Blytheco CRM specialists Dik Whitten and Brian Vellmure on how CRM can help clients increase revenue during difficult economic times:
There are a couple of ways: of course CRM systems help enhance sales and marketing efforts, but they can also help cut costs and increase profitability that way.
Our customers are leveraging CRM to increase communications to customers and internally. As a sales manager, what if I don’t know where any deal is in the process without asking 20 guys for their pipeline update, which can take a long time if people are out in the field? Being able to see at a glance helps put science behind a forecast.
What is the most common objection now? People are just hesitant today to spend money, but there are a couple of ways to look at a CRM solution or any investment – one, it’s required, and two, its an investment. Even if I don’t have the money, if you tell me I’m getting ROI, then I can find the money and move forward. One thing we try to do is to measure and analyze if a CRM solution even makes sense for a company. For some it may not. We analyze how they are working today. If they are spending 20 hours a week just getting info on where deals are and by the time they get it it’s outdated, that has serious implications for a big company.
It becomes a question of how are you doing business today, what are the opportunities to improve, and does it make sense to invest in CRM?
One of the reasons people are hesitant is that CRM gets its profitability from latent pains. People need education to identify the gaps in their business, where they can be more efficient – it may not be glaring at you. CRM seems more optional than, say, an accounting system, until you start understanding benefits. That’s where we can help – look at processes and find places to be more efficient, especially gaps in communications.
Most of a growing company’s efforts are in customer acquisition. In a down economy when new customers are harder to find, the focus needs to become customer retention. How can we serve our customers better? The Harvard Business Review came out with a study a few years ago…if you increase customer retention by 5-10%, you increase customer value by close to 100%. Even with no growth in the customer base, it’s still possible to increase revenues. CRM becomes a tool to maximize what you are doing today without spending a lot of money, but by leveraging the tools and the strategies specific for a down economy.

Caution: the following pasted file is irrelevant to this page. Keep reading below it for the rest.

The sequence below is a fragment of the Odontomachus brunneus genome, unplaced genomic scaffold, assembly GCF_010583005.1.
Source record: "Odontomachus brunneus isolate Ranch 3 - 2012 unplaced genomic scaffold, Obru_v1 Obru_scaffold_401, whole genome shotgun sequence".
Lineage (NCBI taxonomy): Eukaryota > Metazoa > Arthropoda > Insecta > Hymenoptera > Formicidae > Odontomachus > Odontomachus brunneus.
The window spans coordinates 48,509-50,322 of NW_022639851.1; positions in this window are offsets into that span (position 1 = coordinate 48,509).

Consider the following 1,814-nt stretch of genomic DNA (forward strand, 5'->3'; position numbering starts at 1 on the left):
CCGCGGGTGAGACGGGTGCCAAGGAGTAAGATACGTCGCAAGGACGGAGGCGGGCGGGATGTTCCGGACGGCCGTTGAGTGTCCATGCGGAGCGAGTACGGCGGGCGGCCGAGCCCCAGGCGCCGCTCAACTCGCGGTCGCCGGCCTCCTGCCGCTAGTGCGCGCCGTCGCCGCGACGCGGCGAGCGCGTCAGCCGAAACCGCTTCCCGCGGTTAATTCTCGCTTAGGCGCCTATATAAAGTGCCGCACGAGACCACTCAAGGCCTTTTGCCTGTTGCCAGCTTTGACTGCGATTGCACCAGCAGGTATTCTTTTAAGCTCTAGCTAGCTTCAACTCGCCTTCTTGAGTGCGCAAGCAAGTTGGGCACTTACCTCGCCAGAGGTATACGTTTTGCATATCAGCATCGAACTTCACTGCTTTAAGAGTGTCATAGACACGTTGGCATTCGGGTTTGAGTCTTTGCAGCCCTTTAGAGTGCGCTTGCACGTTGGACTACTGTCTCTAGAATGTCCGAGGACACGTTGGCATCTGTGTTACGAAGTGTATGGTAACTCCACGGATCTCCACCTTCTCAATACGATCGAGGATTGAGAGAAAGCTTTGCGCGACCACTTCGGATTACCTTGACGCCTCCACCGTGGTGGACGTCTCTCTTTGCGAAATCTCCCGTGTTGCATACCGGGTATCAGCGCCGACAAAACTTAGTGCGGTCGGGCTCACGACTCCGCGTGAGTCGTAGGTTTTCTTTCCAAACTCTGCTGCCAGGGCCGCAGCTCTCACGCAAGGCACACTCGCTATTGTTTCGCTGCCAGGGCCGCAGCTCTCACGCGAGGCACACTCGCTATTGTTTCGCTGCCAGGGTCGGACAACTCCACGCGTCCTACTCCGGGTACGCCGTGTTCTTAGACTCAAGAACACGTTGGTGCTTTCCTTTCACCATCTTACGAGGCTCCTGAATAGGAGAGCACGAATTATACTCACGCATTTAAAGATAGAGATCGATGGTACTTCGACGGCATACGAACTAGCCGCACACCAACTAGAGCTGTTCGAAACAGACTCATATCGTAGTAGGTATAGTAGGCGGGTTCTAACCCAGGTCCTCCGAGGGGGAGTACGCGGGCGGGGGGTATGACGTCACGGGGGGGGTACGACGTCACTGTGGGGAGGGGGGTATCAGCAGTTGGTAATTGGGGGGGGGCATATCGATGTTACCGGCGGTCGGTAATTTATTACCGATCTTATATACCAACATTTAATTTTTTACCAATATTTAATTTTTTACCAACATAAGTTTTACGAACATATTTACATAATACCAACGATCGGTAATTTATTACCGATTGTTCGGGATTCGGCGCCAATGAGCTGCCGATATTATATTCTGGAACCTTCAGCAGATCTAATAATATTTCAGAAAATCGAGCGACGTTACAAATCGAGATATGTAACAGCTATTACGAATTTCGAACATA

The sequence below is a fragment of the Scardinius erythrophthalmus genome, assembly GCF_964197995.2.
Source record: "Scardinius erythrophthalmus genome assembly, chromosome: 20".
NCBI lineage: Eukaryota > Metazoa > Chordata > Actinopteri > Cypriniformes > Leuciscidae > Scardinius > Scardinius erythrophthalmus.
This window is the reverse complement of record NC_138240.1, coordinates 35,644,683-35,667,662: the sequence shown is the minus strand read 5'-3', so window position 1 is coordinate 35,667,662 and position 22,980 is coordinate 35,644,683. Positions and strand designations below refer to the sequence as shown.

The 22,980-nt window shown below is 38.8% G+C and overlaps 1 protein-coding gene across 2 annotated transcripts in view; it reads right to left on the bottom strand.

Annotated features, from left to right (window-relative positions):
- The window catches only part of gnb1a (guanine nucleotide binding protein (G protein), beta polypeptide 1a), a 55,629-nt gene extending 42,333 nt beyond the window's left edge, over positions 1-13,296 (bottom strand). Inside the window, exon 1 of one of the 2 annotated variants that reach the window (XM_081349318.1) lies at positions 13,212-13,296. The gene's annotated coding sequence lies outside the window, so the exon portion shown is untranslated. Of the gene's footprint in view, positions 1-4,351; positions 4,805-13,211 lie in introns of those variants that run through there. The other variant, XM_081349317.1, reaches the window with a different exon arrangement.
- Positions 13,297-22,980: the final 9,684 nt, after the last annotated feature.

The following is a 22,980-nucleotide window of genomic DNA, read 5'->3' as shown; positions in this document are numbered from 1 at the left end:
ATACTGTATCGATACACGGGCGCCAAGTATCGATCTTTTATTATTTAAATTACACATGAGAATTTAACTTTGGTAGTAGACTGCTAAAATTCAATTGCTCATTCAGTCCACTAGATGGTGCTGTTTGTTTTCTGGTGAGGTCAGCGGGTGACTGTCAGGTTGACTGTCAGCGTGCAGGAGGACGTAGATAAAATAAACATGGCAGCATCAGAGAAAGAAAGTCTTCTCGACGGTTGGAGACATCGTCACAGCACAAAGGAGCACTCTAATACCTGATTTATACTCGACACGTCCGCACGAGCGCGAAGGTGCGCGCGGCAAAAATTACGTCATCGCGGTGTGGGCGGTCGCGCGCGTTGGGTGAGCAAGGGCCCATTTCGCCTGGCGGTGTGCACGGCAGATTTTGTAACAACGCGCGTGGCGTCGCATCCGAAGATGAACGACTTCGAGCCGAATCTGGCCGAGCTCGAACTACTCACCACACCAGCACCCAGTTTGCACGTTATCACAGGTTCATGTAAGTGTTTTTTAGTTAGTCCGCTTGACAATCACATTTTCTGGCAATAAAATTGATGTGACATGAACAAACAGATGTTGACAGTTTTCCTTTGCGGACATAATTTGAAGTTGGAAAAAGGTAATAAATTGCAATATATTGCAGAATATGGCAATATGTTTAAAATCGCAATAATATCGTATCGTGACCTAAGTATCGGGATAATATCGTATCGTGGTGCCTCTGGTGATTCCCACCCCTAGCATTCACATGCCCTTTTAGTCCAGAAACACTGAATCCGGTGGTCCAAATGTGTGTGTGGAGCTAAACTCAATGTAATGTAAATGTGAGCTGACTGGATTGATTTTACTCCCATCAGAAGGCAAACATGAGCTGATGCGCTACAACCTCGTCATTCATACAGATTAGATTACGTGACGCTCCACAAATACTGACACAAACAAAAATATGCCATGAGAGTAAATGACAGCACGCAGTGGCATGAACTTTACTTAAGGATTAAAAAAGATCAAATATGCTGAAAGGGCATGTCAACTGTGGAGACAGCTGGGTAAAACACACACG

One of the things a lot of companies are struggling with, they don’t realize all the upfront costs of customer acquisitions vs. retention. It’s hard to analyze hours for a salesperson, consultants, pre-sales – a lot of those you can’t measure without CRM. Maybe they should be focused more on keeping customers, upselling to them, explaining benefits of maintenance and support plans. Your costs can be reduced if you maximize the value of the existing customer base.
In summary, there is value in CRM for every organization apart from its technology. We are trying to find ways to do more with less, to maximize people, process, strategy. Everyone wants to do that. We are available to have that conversation. The solution may not a be a good fit for everybody, but more often than not we find a situation where spending a little now provides significant returns over a year or two. A few years ago people did not see CRM or know what is was, but now pople are seeing the value of CRM.
The CRM system and the strategy (they are two different things) help them be poised for the next run. The system is always growing and changing with your business…it does not perform just one static function like maybe an accounts payable system. There are lots of ways to drill into where communication can be more efficient, and the strategies are always evolving.
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